Review: Gone Girl

Gone_Girl_(Flynn_novel)
I’m a huge fan of Gillian Flynn. I first read Sharp Objects, then Dark Places. Loved both. I saved Gone Girl for last, not necessarily because I felt it would be the “best”, but because I wasn’t really sold on the story’s premise. Not even the fact that it was Flynn’s most popular work and being turned into a movie could move me either. I didn’t feel like reading about some narcissistic character (an erroneous descriptor attached to Nick I later learned, the fault of some random review I glanced at on the internet. Nick isn’t so much narcissistic as a bit self-involved and hyper-aware of how others perceive him.) But then, after I read the deeply haunting Dark Places I saw Gone Girl on sale at Costco and thought, “Oh to hell with it. I may as well.”

And boy am I glad I did.

I don’t know if my family can say the same.

You see, I lost myself in this book. I neglected chores, became a couch barnacle, barely ate, and turned into a grunting conversation partner, my eyes always stuck on this…damn…book! Finishing this story was like an exorcism for me, and I knew it. I had to get it all out as swiftly as I could. And I did. And my god, I want to go back and experience it again!

Okay. The back story and fan-girl gushing is done. Now to get to the important details. First, Flynn is an amazing writer with a very modern voice and an uncanny ability to catch nice succinct vignettes that have you nodding your head (“Yeah! That’s totally how it is!”) For example, here’s an innocent bit from the beginning:

A group of loudmouthed white-haired ladies, each trying to talk over the next, a few of them texting, the kind of elderly people who have a baffling amount of energy, so much youthful vigor you had to wonder if they were trying to rub it in.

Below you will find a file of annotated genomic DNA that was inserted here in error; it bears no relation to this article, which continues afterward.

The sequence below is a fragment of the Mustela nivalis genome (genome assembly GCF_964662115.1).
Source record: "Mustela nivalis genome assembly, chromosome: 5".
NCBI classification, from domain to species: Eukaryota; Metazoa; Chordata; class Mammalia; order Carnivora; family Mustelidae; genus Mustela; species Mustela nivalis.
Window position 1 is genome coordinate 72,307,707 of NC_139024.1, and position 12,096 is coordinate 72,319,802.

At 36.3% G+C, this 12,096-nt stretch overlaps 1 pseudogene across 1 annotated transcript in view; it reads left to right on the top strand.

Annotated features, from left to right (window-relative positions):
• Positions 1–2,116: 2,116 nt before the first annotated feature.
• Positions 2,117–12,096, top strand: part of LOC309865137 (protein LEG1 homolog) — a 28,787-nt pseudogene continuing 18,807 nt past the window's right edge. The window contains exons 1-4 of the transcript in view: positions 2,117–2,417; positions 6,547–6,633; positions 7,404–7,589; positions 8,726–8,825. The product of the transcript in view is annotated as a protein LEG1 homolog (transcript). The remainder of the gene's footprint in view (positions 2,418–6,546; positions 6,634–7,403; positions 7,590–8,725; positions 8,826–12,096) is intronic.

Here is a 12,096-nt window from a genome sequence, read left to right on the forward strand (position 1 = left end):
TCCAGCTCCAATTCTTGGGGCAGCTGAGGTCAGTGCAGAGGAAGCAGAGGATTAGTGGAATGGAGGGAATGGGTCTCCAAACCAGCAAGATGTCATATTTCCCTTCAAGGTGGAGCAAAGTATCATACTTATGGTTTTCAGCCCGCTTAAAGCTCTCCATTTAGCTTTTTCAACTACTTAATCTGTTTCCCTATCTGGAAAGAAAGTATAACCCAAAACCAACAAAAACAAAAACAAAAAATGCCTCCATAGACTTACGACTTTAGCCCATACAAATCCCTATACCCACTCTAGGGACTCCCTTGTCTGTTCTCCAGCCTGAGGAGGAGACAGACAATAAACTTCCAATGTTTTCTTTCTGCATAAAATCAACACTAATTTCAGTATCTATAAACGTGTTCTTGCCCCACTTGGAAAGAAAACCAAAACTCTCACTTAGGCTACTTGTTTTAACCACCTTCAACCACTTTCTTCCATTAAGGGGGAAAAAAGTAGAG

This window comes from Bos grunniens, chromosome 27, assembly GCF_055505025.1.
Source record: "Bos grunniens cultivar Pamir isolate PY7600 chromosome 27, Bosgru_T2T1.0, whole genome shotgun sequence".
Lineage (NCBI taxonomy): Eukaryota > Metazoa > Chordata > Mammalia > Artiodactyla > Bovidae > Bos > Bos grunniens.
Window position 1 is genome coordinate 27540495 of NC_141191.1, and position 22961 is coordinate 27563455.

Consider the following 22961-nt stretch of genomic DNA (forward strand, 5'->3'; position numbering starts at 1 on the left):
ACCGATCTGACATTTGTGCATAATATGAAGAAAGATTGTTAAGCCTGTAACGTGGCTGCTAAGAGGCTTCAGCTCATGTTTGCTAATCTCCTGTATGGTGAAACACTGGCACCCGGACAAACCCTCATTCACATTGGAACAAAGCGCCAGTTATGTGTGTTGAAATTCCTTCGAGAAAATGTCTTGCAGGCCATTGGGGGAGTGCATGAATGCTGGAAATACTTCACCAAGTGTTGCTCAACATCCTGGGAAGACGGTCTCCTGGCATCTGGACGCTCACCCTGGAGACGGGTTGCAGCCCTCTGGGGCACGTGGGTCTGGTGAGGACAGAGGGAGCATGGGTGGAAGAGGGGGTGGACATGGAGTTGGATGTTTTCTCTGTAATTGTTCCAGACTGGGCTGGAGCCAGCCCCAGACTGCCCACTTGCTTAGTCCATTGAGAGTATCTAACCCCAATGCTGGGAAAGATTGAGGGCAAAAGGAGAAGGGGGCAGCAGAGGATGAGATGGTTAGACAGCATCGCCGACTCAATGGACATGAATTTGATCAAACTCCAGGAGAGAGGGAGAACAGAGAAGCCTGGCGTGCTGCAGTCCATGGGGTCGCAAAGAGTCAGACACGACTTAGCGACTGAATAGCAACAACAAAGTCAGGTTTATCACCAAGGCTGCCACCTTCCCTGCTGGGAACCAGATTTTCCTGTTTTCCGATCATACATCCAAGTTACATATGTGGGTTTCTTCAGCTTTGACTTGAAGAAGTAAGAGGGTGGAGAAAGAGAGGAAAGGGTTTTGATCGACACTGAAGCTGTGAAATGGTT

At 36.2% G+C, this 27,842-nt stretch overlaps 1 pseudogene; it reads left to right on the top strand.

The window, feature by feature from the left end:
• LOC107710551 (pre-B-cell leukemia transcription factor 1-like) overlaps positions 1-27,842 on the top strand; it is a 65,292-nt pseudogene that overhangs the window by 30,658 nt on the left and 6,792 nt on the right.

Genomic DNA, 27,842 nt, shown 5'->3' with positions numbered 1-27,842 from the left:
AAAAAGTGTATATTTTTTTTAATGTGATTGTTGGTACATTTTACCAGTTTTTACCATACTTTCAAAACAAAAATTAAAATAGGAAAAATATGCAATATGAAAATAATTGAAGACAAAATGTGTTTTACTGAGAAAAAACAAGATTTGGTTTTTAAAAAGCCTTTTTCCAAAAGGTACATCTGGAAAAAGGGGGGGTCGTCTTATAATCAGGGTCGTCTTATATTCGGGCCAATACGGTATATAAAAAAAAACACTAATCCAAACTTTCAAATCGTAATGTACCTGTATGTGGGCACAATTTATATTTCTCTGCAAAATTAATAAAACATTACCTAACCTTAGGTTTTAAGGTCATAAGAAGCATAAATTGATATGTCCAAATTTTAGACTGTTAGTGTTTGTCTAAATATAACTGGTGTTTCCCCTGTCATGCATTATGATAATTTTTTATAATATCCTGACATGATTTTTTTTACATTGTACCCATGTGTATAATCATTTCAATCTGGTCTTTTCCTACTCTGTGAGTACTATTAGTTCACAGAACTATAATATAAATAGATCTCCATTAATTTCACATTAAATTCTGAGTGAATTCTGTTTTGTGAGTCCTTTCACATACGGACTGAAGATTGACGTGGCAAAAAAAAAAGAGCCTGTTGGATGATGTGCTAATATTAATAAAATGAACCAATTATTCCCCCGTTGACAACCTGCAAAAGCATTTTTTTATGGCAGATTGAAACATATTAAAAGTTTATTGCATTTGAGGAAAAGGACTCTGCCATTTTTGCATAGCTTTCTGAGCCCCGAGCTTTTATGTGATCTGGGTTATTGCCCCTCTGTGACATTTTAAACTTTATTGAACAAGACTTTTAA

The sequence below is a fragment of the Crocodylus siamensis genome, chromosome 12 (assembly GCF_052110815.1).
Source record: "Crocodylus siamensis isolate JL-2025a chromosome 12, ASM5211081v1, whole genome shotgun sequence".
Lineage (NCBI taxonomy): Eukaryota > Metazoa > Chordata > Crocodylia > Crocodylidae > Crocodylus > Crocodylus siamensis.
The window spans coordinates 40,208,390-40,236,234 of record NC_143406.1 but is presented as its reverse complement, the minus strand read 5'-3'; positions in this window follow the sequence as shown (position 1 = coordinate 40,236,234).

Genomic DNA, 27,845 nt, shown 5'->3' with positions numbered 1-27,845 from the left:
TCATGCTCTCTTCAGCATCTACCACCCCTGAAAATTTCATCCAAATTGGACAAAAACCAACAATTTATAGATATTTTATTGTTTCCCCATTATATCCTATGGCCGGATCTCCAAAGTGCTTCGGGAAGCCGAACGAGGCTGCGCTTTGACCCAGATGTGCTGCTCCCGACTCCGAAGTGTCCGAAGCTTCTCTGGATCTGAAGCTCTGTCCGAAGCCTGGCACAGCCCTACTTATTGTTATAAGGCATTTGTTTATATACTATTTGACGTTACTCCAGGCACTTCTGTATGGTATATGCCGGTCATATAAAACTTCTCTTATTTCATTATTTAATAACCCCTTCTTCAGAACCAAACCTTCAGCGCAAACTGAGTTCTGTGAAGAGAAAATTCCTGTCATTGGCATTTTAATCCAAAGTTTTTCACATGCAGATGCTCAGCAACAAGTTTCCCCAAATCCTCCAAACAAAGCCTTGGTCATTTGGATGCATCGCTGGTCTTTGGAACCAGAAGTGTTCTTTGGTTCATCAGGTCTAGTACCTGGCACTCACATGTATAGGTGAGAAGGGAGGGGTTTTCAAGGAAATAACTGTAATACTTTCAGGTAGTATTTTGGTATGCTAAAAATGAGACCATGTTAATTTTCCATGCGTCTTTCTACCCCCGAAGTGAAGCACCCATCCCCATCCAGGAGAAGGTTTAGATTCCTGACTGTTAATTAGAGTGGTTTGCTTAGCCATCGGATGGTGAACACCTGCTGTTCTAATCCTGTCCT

And even if you haven’t seen this in real life, you can just SEE it, because Flynn sets scenes and characters so effortlessly (sometimes in just the space of a few lines, a few words) that it takes hardly any effort on your part at all to catch on to her thinking and envision what she does.

I’m trying to write a spoiler-free review, but I know many people who have reviewed the book must have commented on whose “side” they were on. Nick or Amy’s. Well since you’re reading myreview, I want to be more coy about my thoughts, because if I really got into how or when I started to sympathize with either character (or both) I might ruin things just enough. This story is really too good to be allowed such a horrible act. Suffice it to say, like ALL of Flynn’s work, things are not always as they seem, and you may very well find yourself changing your mind about things…more than once!

There was even one point where I felt like Flynn was poking fun at me as a reader. “Oh-ho! You thought things would turn outthis way, didn’t you?” Cue loud wet raspberry sounds.

Last point, and again, I have to be vague, but wow. The ending was amazing. I’m almost certain the film just doesn’t do the story justice. Overall, Gone Girl is just an amazing examination of marriage, connection, perception, and even identity. I mean, it had me looking very honestly at my life. It was disturbing and unnerving, and like any of Flynn’s books, the story just stays with you long after you close the cover.

Read this book. Just read it. You owe it to yourself.

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2 thoughts on “Review: Gone Girl

  1. ajoobacats says:

    Great review, I was lost in Gone Girl too, so totally relate. I’m not sure I can bring myself to watch the film as the book will always play better in my imagination. I hope Flynn is working on a new book, I’m getting withdrawal symptoms!

  2. Oh, I know! Maybe THAT was the real reason I put off reading Gone Girl. Because I couldn’t stand the thought of not having new Flynn books to read! 😛

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